Man Plans....well, you know how the rest of the saying goes…
Remember Purim? I think I can speak for most people when I say it feels like it was a really long time ago. And while we were celebrating, at the back of our minds we were all making Pesach plans-where to go, what to buy, when to start cleaning. Everyone knew about the covid 19 health crisis. The memes and jokes on social media were plentiful. Health precautions were certainly being taken, yet the atmosphere overall was one of "yihiye b'seder" (everything will be fine).
Now here we are, a mere week or so later, and we’re in a different world, scrambling to keep up (and stay sane) with all the developments and requirements that change every day. Sure, the cancellation of school was one thing. Now we’re dealing with the cancellation of pretty much everything else. Thankfully as of now, we’re being reassured that vital services are still open and available like supermarkets, most public transportation, and medical care, which is calming during this crazy time. But whenever a crisis strikes one group of people always suffers the most: the poor. And the current situation is no different. Take a few examples:
Stocking up for an emergency is a practical thing to do in times of crisis. You never know what the next few days will hold, so buying some extras brings peace of mind. But poor families are struggling to just keep families fed with basics every day. Buying more than usual is simply not possible. And with school cancelled, kids are home all day, which empties refrigerators quickly. Many impoverished kids in the Israeli school system rely on daily lunches donated from outside sources. Without school and without that help, there's no lunch.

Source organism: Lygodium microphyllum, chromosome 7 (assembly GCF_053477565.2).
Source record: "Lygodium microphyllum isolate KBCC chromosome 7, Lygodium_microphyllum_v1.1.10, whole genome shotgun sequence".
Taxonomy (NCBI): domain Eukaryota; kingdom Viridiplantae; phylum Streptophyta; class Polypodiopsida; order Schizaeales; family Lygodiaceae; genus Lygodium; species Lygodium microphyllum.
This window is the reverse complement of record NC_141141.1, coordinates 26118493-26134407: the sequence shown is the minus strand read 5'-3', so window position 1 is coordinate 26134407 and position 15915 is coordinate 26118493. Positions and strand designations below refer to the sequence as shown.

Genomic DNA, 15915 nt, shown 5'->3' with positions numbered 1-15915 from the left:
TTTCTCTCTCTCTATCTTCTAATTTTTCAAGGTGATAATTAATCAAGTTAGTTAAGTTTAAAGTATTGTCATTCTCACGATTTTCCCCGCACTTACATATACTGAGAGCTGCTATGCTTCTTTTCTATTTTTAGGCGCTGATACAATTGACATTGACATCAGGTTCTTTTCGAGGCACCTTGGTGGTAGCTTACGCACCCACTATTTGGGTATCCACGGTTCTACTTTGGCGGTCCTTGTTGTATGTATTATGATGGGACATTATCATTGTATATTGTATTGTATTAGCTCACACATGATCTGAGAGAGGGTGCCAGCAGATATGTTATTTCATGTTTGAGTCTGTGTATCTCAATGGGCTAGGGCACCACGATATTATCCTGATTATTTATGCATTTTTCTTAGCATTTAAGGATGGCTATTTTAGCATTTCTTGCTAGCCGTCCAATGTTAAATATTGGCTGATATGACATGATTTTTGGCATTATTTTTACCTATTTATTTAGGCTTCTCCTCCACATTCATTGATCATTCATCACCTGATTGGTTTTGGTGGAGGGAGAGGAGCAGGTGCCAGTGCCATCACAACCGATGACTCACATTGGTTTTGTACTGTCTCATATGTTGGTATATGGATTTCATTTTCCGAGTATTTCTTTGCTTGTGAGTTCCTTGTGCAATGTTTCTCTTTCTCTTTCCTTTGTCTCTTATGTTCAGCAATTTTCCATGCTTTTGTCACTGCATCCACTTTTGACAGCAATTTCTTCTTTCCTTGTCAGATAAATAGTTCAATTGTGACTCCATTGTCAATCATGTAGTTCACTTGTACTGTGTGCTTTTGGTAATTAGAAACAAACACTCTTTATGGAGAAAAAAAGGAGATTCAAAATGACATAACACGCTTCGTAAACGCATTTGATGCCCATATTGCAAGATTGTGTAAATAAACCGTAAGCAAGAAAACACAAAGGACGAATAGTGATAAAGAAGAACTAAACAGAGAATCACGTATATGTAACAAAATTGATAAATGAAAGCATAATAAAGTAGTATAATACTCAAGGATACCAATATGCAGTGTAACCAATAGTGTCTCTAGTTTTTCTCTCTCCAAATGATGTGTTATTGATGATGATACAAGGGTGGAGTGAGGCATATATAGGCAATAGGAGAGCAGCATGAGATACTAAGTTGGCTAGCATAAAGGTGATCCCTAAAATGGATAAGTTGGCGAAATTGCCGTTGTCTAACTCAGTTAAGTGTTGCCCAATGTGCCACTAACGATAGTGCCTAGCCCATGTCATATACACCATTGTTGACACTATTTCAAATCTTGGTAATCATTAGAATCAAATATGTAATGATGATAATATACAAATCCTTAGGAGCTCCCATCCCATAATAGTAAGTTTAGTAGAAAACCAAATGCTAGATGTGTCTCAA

Most low income families live in tight, often poorly ventilated spaces. If self quarantine for someone in the home is necessary, there is simply nowhere to go. This puts the whole family at risk.
With the shutdown of so many businesses, most people with low income jobs (cleaners, cashiers, waitstaff, etc.) are stuck: unable to go to work (or work from home) and lacking significant savings that can tide them over until this crisis passes. And in Israel, where most families must rely on two incomes, the widespread loss of employment, even for those with good jobs that pay moderate salaries, is creating a whole new group of families in need.
This constantly unfolding crisis is fluid, bringing with it new numbers, new protocols, new instructions all the time. There's even speculation about a total lockdown on the country (think Italy) that could be announced at any time. There’s so much unknown! But what we do know is that Yad Eliezer is working as hard as ever to continue to bring relief for Israel's poor. Even though circumstances are different than usual, our goal is not. We hope you will continue to help us help Israel's most vulnerable families, and that soon